Torture is ALWAYS wrong, no matter who is inflicting it on whom.

    by Chacounne on Sun Sep 30, 2012 at 11:18:38 PM PDT

    •  I believe that legislation is already on the books (2+ / 0-)
      Recommended by:
      jpmassar, Smoh

      this is just upping the penalties for failure to comply.

      "I watch Fox News for my comedy, and Comedy Central for my news." - Facebook Group

      by Sychotic1 on Sun Sep 30, 2012 at 11:49:07 PM PDT

      [ Parent ]

      •  Is it enforced? (1+ / 0-)
        Recommended by:

        Cats are better than therapy, and I'm a therapist.

        by Smoh on Mon Oct 01, 2012 at 09:24:50 AM PDT

        [ Parent ]

        •  There has been some serious scandal in the last (0+ / 0-)

          few years because there were deaths.  So, yes, because of how horrible it was, it is currently being enforced.

          Bureaucracy tends to be reactive and what bureaucrats hate more than anything is for something they monitor, review, or oversee to hit the newspaper in any sort of negative way.

          Brown, in his veto message, noted that California has enhanced its safety regulations in recent years and has the most stringent standards in the nation to protect workers in all outdoor industries.
          "While I believe enforcement of our heat standards can be improved, I am not convinced that creating a new crime -- and a crime that applies only to one group of employers -- is the answer," Brown wrote. "Instead, we should continue to enforce our stringent standards for the benefit of all workers in all industries."

          Read more here:

          "I watch Fox News for my comedy, and Comedy Central for my news." - Facebook Group

          by Sychotic1 on Mon Oct 01, 2012 at 11:39:49 AM PDT

          [ Parent ]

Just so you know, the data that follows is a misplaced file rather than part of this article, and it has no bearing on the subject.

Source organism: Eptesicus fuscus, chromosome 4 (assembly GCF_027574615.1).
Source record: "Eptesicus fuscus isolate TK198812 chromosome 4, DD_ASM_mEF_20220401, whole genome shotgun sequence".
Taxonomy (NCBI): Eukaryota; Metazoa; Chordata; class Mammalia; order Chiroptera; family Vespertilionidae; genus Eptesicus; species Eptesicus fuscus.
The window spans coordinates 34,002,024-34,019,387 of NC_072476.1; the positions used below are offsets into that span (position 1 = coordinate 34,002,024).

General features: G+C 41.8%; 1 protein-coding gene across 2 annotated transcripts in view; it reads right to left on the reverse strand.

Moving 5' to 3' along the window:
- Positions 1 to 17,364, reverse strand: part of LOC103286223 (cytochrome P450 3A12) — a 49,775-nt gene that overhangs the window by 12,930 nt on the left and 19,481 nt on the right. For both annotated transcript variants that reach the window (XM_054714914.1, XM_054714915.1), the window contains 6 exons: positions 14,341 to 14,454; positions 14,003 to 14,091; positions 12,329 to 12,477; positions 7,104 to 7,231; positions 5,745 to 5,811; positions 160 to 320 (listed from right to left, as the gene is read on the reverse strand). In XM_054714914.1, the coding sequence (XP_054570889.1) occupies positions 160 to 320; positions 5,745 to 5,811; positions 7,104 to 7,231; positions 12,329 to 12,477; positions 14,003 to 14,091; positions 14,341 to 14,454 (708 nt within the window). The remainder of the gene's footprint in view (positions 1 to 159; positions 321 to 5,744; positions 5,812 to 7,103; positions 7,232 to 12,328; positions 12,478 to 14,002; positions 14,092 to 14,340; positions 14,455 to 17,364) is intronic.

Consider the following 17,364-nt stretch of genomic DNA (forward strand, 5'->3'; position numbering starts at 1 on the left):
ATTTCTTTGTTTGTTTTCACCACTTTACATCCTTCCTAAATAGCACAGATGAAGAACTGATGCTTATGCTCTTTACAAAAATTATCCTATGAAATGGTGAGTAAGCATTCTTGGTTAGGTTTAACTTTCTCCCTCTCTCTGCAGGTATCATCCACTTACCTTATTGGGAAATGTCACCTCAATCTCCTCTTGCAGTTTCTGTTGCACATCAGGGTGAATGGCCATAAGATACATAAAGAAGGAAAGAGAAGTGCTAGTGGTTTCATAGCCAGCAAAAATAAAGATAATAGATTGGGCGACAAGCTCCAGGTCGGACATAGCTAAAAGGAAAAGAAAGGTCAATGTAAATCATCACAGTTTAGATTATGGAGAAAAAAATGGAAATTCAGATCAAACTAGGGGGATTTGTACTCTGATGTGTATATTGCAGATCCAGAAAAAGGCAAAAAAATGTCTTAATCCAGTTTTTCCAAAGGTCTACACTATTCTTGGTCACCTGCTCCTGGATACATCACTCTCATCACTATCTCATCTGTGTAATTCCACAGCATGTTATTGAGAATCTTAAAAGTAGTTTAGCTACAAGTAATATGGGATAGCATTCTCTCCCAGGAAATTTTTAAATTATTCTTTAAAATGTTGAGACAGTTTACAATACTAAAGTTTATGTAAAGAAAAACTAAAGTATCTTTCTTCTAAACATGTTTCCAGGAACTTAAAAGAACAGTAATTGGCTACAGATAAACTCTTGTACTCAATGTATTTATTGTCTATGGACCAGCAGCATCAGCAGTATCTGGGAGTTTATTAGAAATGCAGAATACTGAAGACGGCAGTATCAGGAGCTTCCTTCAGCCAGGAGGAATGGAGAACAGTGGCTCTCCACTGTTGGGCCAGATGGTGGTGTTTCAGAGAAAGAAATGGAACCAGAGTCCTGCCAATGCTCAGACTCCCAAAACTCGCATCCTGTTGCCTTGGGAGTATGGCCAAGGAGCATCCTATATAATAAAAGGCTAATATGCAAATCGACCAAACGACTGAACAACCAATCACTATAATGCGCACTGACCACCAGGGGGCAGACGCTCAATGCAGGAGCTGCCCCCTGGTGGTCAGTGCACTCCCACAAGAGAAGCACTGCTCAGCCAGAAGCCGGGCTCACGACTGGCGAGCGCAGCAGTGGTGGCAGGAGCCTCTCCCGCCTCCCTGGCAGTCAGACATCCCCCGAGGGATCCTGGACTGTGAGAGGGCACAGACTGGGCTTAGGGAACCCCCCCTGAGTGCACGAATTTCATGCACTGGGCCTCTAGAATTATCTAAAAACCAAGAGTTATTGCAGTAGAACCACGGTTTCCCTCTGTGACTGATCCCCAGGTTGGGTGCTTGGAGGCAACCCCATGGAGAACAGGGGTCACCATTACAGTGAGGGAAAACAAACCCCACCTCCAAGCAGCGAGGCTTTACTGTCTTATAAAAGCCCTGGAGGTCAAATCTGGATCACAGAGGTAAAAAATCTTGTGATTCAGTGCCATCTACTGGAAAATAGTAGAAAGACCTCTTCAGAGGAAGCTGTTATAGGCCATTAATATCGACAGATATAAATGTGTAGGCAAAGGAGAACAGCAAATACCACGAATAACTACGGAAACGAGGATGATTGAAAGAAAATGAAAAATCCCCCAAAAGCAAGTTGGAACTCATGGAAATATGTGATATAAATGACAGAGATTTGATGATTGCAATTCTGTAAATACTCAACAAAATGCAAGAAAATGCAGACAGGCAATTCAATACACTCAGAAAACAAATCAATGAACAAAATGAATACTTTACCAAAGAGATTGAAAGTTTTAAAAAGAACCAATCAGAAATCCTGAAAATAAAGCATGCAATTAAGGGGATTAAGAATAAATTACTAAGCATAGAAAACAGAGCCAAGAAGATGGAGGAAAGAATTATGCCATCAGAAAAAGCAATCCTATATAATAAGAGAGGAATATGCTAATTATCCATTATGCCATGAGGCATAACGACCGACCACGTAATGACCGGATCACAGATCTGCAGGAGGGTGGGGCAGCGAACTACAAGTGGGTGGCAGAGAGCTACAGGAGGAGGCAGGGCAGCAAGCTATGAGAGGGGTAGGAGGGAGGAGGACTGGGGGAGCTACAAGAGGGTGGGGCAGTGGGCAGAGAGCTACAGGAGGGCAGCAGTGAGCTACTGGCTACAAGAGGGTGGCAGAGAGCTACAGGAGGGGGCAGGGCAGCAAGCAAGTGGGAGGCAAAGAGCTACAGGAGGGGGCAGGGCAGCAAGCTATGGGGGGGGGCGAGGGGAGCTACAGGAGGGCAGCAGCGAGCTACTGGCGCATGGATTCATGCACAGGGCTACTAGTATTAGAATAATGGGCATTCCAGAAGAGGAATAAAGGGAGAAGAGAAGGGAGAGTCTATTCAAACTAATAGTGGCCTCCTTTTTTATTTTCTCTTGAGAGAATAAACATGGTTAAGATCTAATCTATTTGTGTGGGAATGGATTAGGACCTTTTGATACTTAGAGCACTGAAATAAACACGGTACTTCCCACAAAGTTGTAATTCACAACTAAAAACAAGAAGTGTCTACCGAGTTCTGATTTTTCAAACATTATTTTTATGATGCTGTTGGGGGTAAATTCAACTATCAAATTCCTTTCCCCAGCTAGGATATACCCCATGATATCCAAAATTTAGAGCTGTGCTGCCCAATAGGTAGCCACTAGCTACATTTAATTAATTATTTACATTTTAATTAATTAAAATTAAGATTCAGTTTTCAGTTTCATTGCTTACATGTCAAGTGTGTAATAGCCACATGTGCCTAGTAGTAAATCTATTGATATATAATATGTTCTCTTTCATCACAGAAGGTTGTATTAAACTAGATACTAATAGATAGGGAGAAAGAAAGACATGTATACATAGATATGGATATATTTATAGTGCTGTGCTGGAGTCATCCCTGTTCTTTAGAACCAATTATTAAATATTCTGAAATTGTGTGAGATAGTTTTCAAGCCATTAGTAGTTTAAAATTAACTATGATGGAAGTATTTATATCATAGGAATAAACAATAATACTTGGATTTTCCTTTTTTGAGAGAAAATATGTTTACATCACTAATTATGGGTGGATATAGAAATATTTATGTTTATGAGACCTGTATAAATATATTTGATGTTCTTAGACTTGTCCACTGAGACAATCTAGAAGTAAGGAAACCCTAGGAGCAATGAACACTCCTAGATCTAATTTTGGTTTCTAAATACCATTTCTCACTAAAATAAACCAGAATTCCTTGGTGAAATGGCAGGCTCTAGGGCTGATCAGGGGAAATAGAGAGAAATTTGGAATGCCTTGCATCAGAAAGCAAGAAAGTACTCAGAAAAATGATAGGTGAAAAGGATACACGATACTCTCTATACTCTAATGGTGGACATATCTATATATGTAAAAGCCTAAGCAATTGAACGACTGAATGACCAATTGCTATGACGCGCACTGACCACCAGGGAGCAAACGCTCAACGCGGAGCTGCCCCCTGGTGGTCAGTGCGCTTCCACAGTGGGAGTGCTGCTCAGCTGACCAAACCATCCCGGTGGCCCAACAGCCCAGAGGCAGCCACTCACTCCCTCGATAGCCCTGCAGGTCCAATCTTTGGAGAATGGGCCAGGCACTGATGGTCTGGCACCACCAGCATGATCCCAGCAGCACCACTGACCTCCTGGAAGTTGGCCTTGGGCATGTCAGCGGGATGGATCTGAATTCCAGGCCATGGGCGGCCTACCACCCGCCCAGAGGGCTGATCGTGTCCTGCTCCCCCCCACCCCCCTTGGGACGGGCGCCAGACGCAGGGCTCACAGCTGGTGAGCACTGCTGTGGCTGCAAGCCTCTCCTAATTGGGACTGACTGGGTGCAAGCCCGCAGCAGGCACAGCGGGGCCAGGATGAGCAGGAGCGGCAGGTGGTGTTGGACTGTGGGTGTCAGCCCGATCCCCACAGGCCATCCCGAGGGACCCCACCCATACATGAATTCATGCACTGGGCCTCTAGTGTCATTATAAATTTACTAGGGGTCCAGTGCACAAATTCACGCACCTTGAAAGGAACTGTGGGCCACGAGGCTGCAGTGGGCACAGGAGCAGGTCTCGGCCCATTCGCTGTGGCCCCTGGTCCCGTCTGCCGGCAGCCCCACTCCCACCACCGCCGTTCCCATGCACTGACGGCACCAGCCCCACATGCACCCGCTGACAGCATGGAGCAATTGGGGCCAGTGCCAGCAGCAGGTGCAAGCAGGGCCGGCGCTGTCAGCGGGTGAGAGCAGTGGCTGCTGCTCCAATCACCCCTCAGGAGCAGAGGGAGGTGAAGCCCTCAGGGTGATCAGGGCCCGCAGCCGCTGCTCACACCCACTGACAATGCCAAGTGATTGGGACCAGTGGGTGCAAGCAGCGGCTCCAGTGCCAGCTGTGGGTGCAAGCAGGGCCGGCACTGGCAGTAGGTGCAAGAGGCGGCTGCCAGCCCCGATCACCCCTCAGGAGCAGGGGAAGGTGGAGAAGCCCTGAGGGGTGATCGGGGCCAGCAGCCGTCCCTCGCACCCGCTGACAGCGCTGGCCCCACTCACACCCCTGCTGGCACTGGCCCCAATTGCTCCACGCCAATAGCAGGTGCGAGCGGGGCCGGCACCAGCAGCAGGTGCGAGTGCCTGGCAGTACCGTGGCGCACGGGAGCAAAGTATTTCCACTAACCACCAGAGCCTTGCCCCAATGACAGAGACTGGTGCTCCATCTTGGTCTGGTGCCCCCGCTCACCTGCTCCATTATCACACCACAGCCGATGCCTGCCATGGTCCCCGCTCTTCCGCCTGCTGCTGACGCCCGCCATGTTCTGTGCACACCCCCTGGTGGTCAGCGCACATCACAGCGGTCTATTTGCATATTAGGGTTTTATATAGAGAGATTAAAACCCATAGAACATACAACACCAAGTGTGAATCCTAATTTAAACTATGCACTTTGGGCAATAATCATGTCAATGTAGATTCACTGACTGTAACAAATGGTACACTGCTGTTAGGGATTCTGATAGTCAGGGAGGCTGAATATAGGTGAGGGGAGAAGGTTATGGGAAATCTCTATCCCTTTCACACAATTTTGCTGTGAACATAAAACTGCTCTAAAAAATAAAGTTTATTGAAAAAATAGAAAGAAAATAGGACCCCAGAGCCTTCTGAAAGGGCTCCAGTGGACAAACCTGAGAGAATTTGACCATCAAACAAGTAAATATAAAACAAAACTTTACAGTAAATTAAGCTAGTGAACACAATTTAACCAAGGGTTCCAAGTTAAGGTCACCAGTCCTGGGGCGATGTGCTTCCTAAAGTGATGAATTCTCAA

•  My only concern is that DMV, where I worked (7+ / 0-)
    Recommended by:
    dsb, ozsea1, G2geek, grover, marina, jpmassar, Smoh

    for four years, never gets any staffing increases even as the number of California citizens and total vehicles have increased steadily.  They are completely overtaxed and have pushed the envelope about as far as it goes with productively.  I hope the state is going to approve some staffing increases in order to deal with the increase in clientele.

    "I watch Fox News for my comedy, and Comedy Central for my news." - Facebook Group

    by Sychotic1 on Sun Sep 30, 2012 at 11:50:35 PM PDT

  •  brown also vetoed legislation today (5+ / 0-)
    Recommended by:
    G2geek, grover, bythesea, marina, jpmassar

    allowing graduate students working as research assistants to unionize and do collective bargaining for their pay and working conditions, and making it a crime to deny agricultural field workers water on hot days.

    as always, jerry's a mixed bag.

    •  and he signed the vaccine bill. (4+ / 0-)
      Recommended by:
      wu ming, grover, jpmassar, sukeyna

      Requires parents who want to exempt their kids from vaccinations, to see a doctor and get a doctor's note.  

      This becomes the opportunity for doctors to disabuse parents of anti-vaccination conspiracy theories, and should hopefully increase the rate of vaccination among school kids.

      Brown also inserted a "check-box religious exemption" into his signing statement on the bill.  However that exemption will be defeated as soon as it gets taken to court, which is a foregone conclusion.  

      So now what we need to do is to find atheists who are willing to sue on equal protection grounds, and get the ACLU to take the case, and the rest will follow automatically.